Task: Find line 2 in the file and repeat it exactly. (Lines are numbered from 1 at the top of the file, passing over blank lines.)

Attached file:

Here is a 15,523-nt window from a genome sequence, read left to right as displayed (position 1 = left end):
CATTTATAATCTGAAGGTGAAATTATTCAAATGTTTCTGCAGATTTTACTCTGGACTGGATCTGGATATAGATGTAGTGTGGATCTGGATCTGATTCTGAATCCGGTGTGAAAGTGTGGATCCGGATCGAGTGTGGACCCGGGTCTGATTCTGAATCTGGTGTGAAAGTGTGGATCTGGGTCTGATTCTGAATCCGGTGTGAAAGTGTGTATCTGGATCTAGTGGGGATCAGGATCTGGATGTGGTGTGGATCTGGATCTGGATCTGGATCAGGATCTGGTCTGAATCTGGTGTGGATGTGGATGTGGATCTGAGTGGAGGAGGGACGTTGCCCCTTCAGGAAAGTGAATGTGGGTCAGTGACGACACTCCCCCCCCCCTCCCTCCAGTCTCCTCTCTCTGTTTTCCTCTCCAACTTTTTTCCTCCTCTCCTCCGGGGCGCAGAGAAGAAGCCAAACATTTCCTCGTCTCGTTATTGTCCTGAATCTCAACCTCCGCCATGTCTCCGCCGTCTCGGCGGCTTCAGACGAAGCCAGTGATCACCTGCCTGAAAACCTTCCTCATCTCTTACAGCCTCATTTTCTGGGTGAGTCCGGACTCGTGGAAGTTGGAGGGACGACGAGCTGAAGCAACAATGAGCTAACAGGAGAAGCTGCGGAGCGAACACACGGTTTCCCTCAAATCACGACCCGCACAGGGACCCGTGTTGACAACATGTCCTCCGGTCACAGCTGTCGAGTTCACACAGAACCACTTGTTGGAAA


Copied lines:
CATTTATAATCTGAAGGTGAAATTATTCAAATGTTTCTGCAGATTTTACTCTGGACTGGATCTGGATATAGATGTAGTGTGGATCTGGATCTGATTCTGAATCCGGTGTGAAAGTGTGGATCCGGATCGAGTGTGGACCCGGGTCTGATTCTGAATCTGGTGTGAAAGTGTGGATCTGGGTCTGATTCTGAATCCGGTGTGAAAGTGTGTATCTGGATCTAGTGGGGATCAGGATCTGGATGTGGTGTGGATCTGGATCTGGATCTGGATCAGGATCTGGTCTGAATCTGGTGTGGATGTGGATGTGGATCTGAGTGGAGGAGGGACGTTGCCCCTTCAGGAAAGTGAATGTGGGTCAGTGACGACACTCCCCCCCCCCTCCCTCCAGTCTCCTCTCTCTGTTTTCCTCTCCAACTTTTTTCCTCCTCTCCTCCGGGGCGCAGAGAAGAAGCCAAACATTTCCTCGTCTCGTTATTGTCCTGAATCTCAACCTCCGCCATGTCTCCGCCGTCTCGGCGGCTTCAGACGAAGCCAGTGATCACCTGCCTGAAAACCTTCCTCATCTCTTACAGCCTCATTTTCTGGGTGAGTCCGGACTCGTGGAAGTTGGAGGGACGACGAGCTGAAGCAACAATGAGCTAACAGGAGAAGCTGCGGAGCGAACACACGGTTTCCCTCAAATCACGACCCGCACAGGGACCCGTGTTGACAACATGTCCTCCGGTCACAGCTGTCGAGTTCACACAGAACCACTTGTTGGAAA